To explain what we’re doing, I need to provide a flashback here: Last November, on our way to Bolivia, we had discovered Calilegua National Park in northern Argentina. It’s a large, remote preserve containing one of the southernmost portions of South American jungle, which extends, despite vast areas that have been cleared for farming, in one form or another at least 1200 miles below the Equator. The ecosystem here, while not full tropical jungle, is very lush and in the areas where preserves have been established there’s still potential for seeing exotic wildlife. Google Maps had shown a route through that park that connected back to our highway to Bolivia. It looked satisfyingly primitive and had an equally satisfyingly enormous number of squiggles, which generally means mountains with switchbacks and grand views. We went out of our way to traverse this route from east to west. As we entered the park, though, a very friendly indigenous ranger made it clear to me that the road we were on was a dead end, since several miles in the middle were a foot trail rather than a road. This Google data failure was quite a disappointment, but we had a wonderful day driving into and beyond the national park. Although we saw no wildlife, being in the jungle for the first time since Iguassu Falls in December 2017 was a great experience, and the road was just as challenging and dramatic as we had hoped. We were still many miles from the dead end when it started to rain. The road, in a flat valley by then, got muddy and slippery so we decided discretion was the better part of valor, turned around prematurely, and backtracked to the main highway.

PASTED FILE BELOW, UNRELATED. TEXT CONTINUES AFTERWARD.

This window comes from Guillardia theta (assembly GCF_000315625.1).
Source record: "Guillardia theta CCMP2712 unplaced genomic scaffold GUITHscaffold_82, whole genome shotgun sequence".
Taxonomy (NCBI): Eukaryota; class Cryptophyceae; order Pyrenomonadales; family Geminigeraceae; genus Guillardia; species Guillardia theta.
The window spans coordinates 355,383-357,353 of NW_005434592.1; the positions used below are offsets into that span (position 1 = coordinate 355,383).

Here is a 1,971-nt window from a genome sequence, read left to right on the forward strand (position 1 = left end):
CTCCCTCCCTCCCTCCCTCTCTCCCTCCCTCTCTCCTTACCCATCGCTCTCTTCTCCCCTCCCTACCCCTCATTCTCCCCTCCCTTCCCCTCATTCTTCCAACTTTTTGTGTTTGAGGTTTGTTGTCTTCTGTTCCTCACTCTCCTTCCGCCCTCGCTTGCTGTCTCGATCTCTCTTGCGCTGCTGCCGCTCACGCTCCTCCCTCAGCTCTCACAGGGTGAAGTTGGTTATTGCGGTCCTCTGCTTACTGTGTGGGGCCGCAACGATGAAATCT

Nov 2018 Calilegua National Park, Argentina. "Maybe we don't need to fight our way all the way to the dead end of this road."
Nov 2018 Calilegua National Park, Argentina. “Maybe we don’t need to fight our way all the way to the dead end of this road.”

Flash forward, briefly, to Livingston Manor in August, 2019. We host Servas Israel visitors Tamar and Giora for a few days. In the course of our conversations, it comes out they had also driven this remote road, which we all decide is a very unlikely coincidence. In a follow up, they have recently sent us a link saying the missing piece of road on the Calilegua route has been built. I do further research and find a newspaper article celebrating the grand opening of the connection just 5 weeks ago and touting how the new through route will make the area an Argentine version of the Cusco region in Perú.

Waiting a week to meet Jaqui becomes the rationalization for making a northern loop to obsessively complete our aborted crossing — and it’s no small loop. This side trip will entail over 1,500 miles of additional driving, including at least 140 miles of rough road. Yes, I know – we’re nuts, but at least Susan and I are both all in on the idea.

As we leave Santa Rosa, we pass a large banner advertising the Fiesta de Tradiciones, a celebration of gaucho (Argentine cowboy) culture. Susan loves both horses and gauchos (who have strong indigenous origins) but it’s pretty obvious that our commitment to meet Jaqui and go to Buenos Aires with her precludes coming back to Santa Rosa for the festival. We head north, pushing a little harder than normal because of our time constraints.

In the small town of Bialet Massé, we parallel a light rail train, one of the few passenger routes left of Argentina’s once extensive network. It probably serves as commuter rail, feeding workers from Cosquín south into the city of Córdoba. In Argentina, where most railroads are just derelict rights of way, seeing an operating passenger train counts as exciting.

Córdoba passenger train